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Thread: Best links for R75/5 wheel bearing maintenance?

  1. #1
    Registered User ebeeby's Avatar
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    Best links for R75/5 wheel bearing maintenance?

    I'm a little intimidated by the bearing sets on my R75/5 wheels. If you have a link to a DIY for servicing these bearing sets, please share.
    Thanks.

  2. #2
    Administrator 20774's Avatar
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    I'd look at Duane Ausherman's website. He was pretty good with the /2s and was still in business when the /5s hit the States.
    Kurt -- Forum Administrator ---> Resources and Links Thread <---
    '78 R100/7 & '69 R69S & '52 R25/2
    mine-ineye-deatheah-pielayah-jooa-kalayus. oolah-minane-hay-meeriah-kal-oyus-algay-a-thaykin', buddy!

  3. #3
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    Take this with a grain of salt, since my wheels are for a /7 - but I believe they are basically the same as a /5. The front wheel bearings are held under caps. My Clymer (and Haynes) manuals describe a type I wheel - which matches the description of my /7 wheels. Also, I think there are some links to wheel bearing replacement in the resources page.

    To inspect and repack the wheel bearings:

    The front wheel has oil seal caps on the axles which cover the bearings. Remove the caps to expose the bearings and repack them. The brake disc needs removal for the seal cover wrench. I used a simple strap wrench for my bearing covers.

    The rear wheel has another bearing cover on the non-drive side which is held on with five socket head cap screws. Removing that cover allows removing the bearing - just like on the front wheels. The bearing can be examined and repacked. The inner bearing near the splines cannot be easily removed. I bought a special tool through cycleworks.net to allow re-greasing (but not inspecting) that bearing.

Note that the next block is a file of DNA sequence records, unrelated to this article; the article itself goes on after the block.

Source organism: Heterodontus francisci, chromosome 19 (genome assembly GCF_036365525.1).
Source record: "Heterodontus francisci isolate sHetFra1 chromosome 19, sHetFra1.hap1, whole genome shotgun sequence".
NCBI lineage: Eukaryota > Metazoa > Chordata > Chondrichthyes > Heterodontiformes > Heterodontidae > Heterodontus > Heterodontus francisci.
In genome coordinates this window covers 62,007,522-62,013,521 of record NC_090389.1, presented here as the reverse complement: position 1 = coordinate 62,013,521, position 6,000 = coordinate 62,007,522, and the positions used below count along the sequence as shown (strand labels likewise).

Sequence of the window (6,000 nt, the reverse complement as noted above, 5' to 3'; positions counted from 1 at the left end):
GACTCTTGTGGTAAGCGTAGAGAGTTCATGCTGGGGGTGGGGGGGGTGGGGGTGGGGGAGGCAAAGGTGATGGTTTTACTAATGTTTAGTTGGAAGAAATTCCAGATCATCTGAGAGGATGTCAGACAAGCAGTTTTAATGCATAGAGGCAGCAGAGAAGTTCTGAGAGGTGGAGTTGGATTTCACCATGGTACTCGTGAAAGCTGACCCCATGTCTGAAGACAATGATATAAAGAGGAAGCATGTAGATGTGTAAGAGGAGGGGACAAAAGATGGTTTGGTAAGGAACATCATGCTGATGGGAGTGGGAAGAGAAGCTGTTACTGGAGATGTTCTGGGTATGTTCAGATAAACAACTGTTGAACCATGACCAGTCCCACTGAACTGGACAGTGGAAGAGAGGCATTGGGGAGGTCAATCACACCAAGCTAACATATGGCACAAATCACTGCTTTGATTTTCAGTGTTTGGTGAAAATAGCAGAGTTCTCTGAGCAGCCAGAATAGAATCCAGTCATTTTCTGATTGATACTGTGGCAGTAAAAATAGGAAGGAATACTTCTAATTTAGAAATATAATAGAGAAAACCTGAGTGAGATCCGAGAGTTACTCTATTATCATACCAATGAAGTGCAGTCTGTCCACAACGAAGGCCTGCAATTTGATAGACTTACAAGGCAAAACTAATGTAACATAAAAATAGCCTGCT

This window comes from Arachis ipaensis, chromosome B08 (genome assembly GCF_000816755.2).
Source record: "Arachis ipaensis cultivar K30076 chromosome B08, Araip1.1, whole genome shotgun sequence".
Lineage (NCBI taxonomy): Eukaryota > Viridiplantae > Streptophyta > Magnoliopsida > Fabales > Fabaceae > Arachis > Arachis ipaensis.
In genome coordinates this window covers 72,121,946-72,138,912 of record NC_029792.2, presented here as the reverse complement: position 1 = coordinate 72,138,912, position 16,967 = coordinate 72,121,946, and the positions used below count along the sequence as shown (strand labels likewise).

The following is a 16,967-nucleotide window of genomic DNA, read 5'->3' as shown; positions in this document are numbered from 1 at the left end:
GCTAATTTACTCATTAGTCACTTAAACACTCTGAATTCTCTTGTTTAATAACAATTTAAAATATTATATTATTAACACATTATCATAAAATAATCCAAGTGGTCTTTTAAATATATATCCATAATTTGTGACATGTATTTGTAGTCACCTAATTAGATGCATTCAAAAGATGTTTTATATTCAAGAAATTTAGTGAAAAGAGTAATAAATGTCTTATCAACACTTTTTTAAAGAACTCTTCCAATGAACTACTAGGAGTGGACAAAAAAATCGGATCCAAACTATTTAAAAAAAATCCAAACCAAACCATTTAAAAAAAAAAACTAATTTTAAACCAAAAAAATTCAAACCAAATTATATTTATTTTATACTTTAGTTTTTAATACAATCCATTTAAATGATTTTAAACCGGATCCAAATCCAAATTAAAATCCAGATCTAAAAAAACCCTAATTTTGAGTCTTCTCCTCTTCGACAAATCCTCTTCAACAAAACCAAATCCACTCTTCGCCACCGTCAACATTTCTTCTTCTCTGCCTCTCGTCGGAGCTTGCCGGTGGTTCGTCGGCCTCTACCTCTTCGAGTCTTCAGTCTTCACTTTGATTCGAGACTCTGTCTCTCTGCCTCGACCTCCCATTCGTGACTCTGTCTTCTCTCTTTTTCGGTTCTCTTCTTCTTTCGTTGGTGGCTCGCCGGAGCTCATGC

If there is anything wrong with the bearings or races, then the above does not apply. Instead there is a heating the hub, making a bearing removal assembly out of pipe, and drifting the bearings and spacer out of the aluminum hub. This approach is similar for both front and rear wheels.

    But, in the spirit of doing the simple easy tasks first, removing and inspecting the bearings is the first step. As Duane points out on his website, the bearings are intended for sidecar use and over designed. So, the likelihood of a bad bearing is low provided the bike was not parked in water or the previous meticulous owner pressure washed the wheel bearings. Good luck!
    Stan

    AH# 13238

  4. #4
    Administrator 20774's Avatar
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    The /7 wheels are the exception to the rule...for the most part. As you indicated, to get the complete bearing out (including the races) heat needs to be applied to the hub. Mike V. has a very nice thread on how to do this.

    But for the /5, the hubs are steel and you can basically drift them out...a little heat helps the process tremendously. I did my /2 bearings using Duanes website.

    One thing that is needed for these bearings is the preload...Duane mentions this and that having the right amount of preload will keep the bearings very happy for a long, long time. Again, Mike V's thread discusses this. His thread can be found in the Rebuild Sites with Photos thread at the top of the Airhead forum.
    Kurt -- Forum Administrator ---> Resources and Links Thread <---
    '78 R100/7 & '69 R69S & '52 R25/2
    mine-ineye-deatheah-pielayah-jooa-kalayus. oolah-minane-hay-meeriah-kal-oyus-algay-a-thaykin', buddy!

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